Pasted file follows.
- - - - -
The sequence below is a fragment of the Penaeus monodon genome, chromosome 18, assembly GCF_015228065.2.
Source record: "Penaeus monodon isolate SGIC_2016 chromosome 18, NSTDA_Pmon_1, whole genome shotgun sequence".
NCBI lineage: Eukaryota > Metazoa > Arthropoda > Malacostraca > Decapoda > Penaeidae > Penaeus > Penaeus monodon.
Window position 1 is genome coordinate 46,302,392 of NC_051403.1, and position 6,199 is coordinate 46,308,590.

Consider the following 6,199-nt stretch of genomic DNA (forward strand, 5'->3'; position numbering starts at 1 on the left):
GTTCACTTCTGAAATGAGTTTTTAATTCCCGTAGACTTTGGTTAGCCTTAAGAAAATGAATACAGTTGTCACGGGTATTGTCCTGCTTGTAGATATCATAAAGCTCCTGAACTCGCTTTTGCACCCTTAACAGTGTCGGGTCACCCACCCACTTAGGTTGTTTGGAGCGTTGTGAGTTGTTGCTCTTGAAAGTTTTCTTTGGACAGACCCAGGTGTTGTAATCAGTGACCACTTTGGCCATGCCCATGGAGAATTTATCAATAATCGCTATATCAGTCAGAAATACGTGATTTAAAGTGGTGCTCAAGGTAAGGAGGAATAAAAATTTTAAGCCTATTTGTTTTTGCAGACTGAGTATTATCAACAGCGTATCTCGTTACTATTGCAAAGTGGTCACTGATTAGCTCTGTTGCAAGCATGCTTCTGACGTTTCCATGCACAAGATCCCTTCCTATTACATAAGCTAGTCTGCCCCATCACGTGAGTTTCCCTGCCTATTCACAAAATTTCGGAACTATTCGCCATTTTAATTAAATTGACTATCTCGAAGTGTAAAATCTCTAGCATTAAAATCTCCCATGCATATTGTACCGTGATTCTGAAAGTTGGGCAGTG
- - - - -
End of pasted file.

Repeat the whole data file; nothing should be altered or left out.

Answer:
The sequence below is a fragment of the Penaeus monodon genome, chromosome 18, assembly GCF_015228065.2.
Source record: "Penaeus monodon isolate SGIC_2016 chromosome 18, NSTDA_Pmon_1, whole genome shotgun sequence".
NCBI lineage: Eukaryota > Metazoa > Arthropoda > Malacostraca > Decapoda > Penaeidae > Penaeus > Penaeus monodon.
Window position 1 is genome coordinate 46,302,392 of NC_051403.1, and position 6,199 is coordinate 46,308,590.

Consider the following 6,199-nt stretch of genomic DNA (forward strand, 5'->3'; position numbering starts at 1 on the left):
GTTCACTTCTGAAATGAGTTTTTAATTCCCGTAGACTTTGGTTAGCCTTAAGAAAATGAATACAGTTGTCACGGGTATTGTCCTGCTTGTAGATATCATAAAGCTCCTGAACTCGCTTTTGCACCCTTAACAGTGTCGGGTCACCCACCCACTTAGGTTGTTTGGAGCGTTGTGAGTTGTTGCTCTTGAAAGTTTTCTTTGGACAGACCCAGGTGTTGTAATCAGTGACCACTTTGGCCATGCCCATGGAGAATTTATCAATAATCGCTATATCAGTCAGAAATACGTGATTTAAAGTGGTGCTCAAGGTAAGGAGGAATAAAAATTTTAAGCCTATTTGTTTTTGCAGACTGAGTATTATCAACAGCGTATCTCGTTACTATTGCAAAGTGGTCACTGATTAGCTCTGTTGCAAGCATGCTTCTGACGTTTCCATGCACAAGATCCCTTCCTATTACATAAGCTAGTCTGCCCCATCACGTGAGTTTCCCTGCCTATTCACAAAATTTCGGAACTATTCGCCATTTTAATTAAATTGACTATCTCGAAGTGTAAAATCTCTAGCATTAAAATCTCCCATGCATATTGTACCGTGATTCTGAAAGTTGGGCAGTG